Professional athletes have become a commodity, much like models, actors and musicians are. They have their own product endorsements, whether it’s for a related field such as exercise or sporting equipment, or perhaps even modelling for a designer fashion label. The photo shoots for these products often showcase the athletes amazing body, honed over many years of early morning training sessions, and this has in turn led to much discussion about athletes bodies.
Sometimes when considering an athletes body, we can think about in terms of whether we find it attractive, or whether we’re envious, and simply want to have our own head on that athletic body. And there are so many varieties of athletic bodies, all shaped depending on which sport the athlete excels in. There’s the lean basket baller, the broad shouldered swimmer, the wiry marathon runner and the toned diver. The resulting body shape is highly dependent on whether the athlete mostly undertakes high intensity or low intensity training, and as such, when thinking about the kind of body we want to achieve through training, we also need to think about whether high or low intensity training is best for us.
Consider Your Body Shape
We’re all a bit guilty of sometimes choosing fries over a salad for a late night snack, and so sometimes a six-pack can be hidden underneath a spare tyre. Visible stomach muscles (your six pack) come from having very low body fat; in fact, excessively skinny people often have very impressive stomach muscles. The muscles aren’t necessarily strong; they’re simply not covered by a layer of fat. If shedding body fat is one of your goals, then a certain amount of high intensity training is necessary. High intensity exercises such as aerobics and jogging, essentially anything that will make you sweat, are highly effective (over time) for getting rid of excess pounds.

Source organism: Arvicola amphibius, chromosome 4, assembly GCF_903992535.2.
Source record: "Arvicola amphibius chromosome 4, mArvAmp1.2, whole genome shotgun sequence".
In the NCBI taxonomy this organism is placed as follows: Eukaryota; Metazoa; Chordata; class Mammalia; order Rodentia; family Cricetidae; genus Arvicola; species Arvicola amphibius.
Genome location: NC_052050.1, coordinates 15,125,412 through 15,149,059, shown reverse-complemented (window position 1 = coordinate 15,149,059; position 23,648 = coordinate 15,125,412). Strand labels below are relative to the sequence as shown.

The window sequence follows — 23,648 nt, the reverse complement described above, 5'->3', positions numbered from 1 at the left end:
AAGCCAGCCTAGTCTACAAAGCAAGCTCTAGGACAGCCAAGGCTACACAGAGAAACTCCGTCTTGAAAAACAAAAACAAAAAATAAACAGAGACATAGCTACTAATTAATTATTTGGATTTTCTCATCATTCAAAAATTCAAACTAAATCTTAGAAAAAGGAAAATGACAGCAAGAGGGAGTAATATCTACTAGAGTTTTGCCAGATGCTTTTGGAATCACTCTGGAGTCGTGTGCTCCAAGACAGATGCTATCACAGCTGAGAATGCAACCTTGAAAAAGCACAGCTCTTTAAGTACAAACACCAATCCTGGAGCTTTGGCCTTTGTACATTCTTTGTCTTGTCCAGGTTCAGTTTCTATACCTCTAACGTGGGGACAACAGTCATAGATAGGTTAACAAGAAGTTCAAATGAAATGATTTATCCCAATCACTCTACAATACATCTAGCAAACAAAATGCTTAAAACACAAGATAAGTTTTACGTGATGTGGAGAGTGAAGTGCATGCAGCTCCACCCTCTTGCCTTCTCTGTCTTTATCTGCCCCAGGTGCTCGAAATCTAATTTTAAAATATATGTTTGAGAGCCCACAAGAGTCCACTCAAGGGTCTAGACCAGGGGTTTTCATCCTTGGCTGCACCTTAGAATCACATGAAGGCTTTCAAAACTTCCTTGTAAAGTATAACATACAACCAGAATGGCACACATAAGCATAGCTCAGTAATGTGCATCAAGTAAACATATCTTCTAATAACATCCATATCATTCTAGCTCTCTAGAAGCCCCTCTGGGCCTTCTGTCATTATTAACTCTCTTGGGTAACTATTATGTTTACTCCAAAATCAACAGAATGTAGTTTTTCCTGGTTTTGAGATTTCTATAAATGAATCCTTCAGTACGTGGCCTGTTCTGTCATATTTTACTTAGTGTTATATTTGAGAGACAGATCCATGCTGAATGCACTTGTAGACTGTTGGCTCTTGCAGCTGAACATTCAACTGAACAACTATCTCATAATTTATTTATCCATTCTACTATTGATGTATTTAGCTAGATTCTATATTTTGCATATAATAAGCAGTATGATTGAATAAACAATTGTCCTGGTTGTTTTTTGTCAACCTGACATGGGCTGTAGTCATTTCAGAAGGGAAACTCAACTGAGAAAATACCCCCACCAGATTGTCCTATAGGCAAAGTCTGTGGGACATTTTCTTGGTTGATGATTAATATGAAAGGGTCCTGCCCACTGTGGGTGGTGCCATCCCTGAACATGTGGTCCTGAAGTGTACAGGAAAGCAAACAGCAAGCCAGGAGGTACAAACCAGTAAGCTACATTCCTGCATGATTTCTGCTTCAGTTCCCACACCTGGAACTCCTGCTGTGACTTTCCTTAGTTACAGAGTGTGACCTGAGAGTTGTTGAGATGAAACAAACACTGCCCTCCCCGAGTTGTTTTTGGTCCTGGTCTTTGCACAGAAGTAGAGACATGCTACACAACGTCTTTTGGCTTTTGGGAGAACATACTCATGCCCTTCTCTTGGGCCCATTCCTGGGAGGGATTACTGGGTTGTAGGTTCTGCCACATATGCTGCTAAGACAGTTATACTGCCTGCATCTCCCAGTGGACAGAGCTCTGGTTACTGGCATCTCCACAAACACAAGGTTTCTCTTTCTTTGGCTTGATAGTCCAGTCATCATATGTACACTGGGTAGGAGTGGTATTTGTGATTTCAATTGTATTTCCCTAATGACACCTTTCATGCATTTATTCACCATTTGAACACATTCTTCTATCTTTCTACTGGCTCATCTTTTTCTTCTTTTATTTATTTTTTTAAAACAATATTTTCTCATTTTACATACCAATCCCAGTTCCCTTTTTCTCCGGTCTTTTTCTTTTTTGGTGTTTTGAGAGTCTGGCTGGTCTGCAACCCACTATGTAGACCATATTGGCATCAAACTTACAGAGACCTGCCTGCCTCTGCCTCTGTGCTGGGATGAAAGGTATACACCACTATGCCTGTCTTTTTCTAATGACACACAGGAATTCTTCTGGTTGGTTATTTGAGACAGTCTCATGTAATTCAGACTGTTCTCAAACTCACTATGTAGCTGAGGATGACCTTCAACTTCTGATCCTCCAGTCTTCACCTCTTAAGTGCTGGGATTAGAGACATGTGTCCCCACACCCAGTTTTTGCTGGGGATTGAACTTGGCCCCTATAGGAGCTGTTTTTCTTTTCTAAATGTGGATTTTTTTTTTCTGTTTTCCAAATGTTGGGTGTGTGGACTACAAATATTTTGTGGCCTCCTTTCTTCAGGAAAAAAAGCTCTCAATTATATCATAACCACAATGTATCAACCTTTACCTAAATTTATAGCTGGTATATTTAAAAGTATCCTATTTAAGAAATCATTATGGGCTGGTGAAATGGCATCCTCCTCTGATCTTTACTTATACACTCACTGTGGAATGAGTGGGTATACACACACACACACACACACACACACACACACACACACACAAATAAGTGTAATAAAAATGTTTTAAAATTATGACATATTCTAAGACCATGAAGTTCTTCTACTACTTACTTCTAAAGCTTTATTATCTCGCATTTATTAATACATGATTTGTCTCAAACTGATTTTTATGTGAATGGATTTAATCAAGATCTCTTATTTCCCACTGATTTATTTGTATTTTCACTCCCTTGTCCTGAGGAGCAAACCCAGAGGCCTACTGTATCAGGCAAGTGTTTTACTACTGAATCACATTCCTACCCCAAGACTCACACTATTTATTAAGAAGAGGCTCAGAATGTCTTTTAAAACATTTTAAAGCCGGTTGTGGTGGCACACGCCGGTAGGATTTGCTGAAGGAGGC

Don’t Overdo It!
It can be tempting to start with high intensity training, to work hard and achieve those results as soon as possible. We need to be realistic, and acknowledge that we often don’t possess the level of physical fitness necessary for prolonged bouts of high intensity training. Start with lower intensity activities like brisk walking or slow jogging, biking or unhurried swimming.
A walk around the block as opposed to sitting on the couch watching TV is always a great idea, but you need to speed things up. Running is the easiest, most effective way to improve physical fitness. You don’t need a gym membership, all you need is reasonable weather, and that’s not even essential. The type of running that you do will greatly influence your body shape, so you need to think about sprinting vs. jogging. Marathon runners have wiry, muscled bodies, and sprinter tend to have more defined muscles, particularly on their legs. If you’re aiming for a sprinters type body, then your time is more effectively used on doing an assortment of short sprints, as opposed to longer jogging sessions. Remember to stretch prior to any kind of running exercise, and to take a short walk after running, since this will allow lactic acid to disperse, meaning your legs won’t be so sore in the morning.
Any kind of exercise is beneficial, and ideally, a mixture of high intensity and low intensity exercise is best. It really just depends on what kind of fantastic athletic body you want!
Today’s guest post by Ashley Williamson. Ashley is a part-time guest blogger and a health specialist. When she is not working she likes to go run and travel to discover hidden places around the World.